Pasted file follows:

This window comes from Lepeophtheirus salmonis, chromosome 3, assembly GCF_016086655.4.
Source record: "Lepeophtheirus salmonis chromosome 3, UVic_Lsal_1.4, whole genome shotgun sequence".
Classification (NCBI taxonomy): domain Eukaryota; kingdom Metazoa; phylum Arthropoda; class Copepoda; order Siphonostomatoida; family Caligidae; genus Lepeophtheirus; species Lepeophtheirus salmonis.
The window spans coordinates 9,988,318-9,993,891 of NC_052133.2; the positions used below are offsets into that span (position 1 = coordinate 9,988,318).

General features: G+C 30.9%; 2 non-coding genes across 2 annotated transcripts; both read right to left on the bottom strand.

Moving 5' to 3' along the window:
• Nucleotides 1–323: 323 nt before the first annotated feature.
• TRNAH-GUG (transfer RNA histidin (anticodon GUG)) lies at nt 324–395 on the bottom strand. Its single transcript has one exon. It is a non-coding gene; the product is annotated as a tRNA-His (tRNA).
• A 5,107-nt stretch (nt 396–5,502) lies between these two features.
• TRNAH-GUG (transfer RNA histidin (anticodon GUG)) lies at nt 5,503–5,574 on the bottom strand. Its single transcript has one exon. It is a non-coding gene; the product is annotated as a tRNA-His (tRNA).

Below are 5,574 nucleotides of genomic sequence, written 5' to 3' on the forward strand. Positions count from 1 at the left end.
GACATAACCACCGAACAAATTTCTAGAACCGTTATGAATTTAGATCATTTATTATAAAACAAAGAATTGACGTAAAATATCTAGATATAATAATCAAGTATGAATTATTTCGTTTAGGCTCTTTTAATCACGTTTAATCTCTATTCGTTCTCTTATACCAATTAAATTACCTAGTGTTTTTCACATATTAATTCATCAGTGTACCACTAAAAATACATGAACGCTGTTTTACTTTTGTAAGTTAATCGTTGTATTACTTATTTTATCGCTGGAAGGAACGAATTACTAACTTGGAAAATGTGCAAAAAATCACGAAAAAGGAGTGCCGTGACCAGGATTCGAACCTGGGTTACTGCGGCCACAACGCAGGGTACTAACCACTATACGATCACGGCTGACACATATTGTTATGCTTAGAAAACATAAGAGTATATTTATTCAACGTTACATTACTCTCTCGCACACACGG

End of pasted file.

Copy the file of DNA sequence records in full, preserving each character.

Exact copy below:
This window comes from Lepeophtheirus salmonis, chromosome 3, assembly GCF_016086655.4.
Source record: "Lepeophtheirus salmonis chromosome 3, UVic_Lsal_1.4, whole genome shotgun sequence".
Classification (NCBI taxonomy): domain Eukaryota; kingdom Metazoa; phylum Arthropoda; class Copepoda; order Siphonostomatoida; family Caligidae; genus Lepeophtheirus; species Lepeophtheirus salmonis.
The window spans coordinates 9,988,318-9,993,891 of NC_052133.2; the positions used below are offsets into that span (position 1 = coordinate 9,988,318).

General features: G+C 30.9%; 2 non-coding genes across 2 annotated transcripts; both read right to left on the bottom strand.

Moving 5' to 3' along the window:
• Nucleotides 1–323: 323 nt before the first annotated feature.
• TRNAH-GUG (transfer RNA histidin (anticodon GUG)) lies at nt 324–395 on the bottom strand. Its single transcript has one exon. It is a non-coding gene; the product is annotated as a tRNA-His (tRNA).
• A 5,107-nt stretch (nt 396–5,502) lies between these two features.
• TRNAH-GUG (transfer RNA histidin (anticodon GUG)) lies at nt 5,503–5,574 on the bottom strand. Its single transcript has one exon. It is a non-coding gene; the product is annotated as a tRNA-His (tRNA).

Below are 5,574 nucleotides of genomic sequence, written 5' to 3' on the forward strand. Positions count from 1 at the left end.
GACATAACCACCGAACAAATTTCTAGAACCGTTATGAATTTAGATCATTTATTATAAAACAAAGAATTGACGTAAAATATCTAGATATAATAATCAAGTATGAATTATTTCGTTTAGGCTCTTTTAATCACGTTTAATCTCTATTCGTTCTCTTATACCAATTAAATTACCTAGTGTTTTTCACATATTAATTCATCAGTGTACCACTAAAAATACATGAACGCTGTTTTACTTTTGTAAGTTAATCGTTGTATTACTTATTTTATCGCTGGAAGGAACGAATTACTAACTTGGAAAATGTGCAAAAAATCACGAAAAAGGAGTGCCGTGACCAGGATTCGAACCTGGGTTACTGCGGCCACAACGCAGGGTACTAACCACTATACGATCACGGCTGACACATATTGTTATGCTTAGAAAACATAAGAGTATATTTATTCAACGTTACATTACTCTCTCGCACACACGG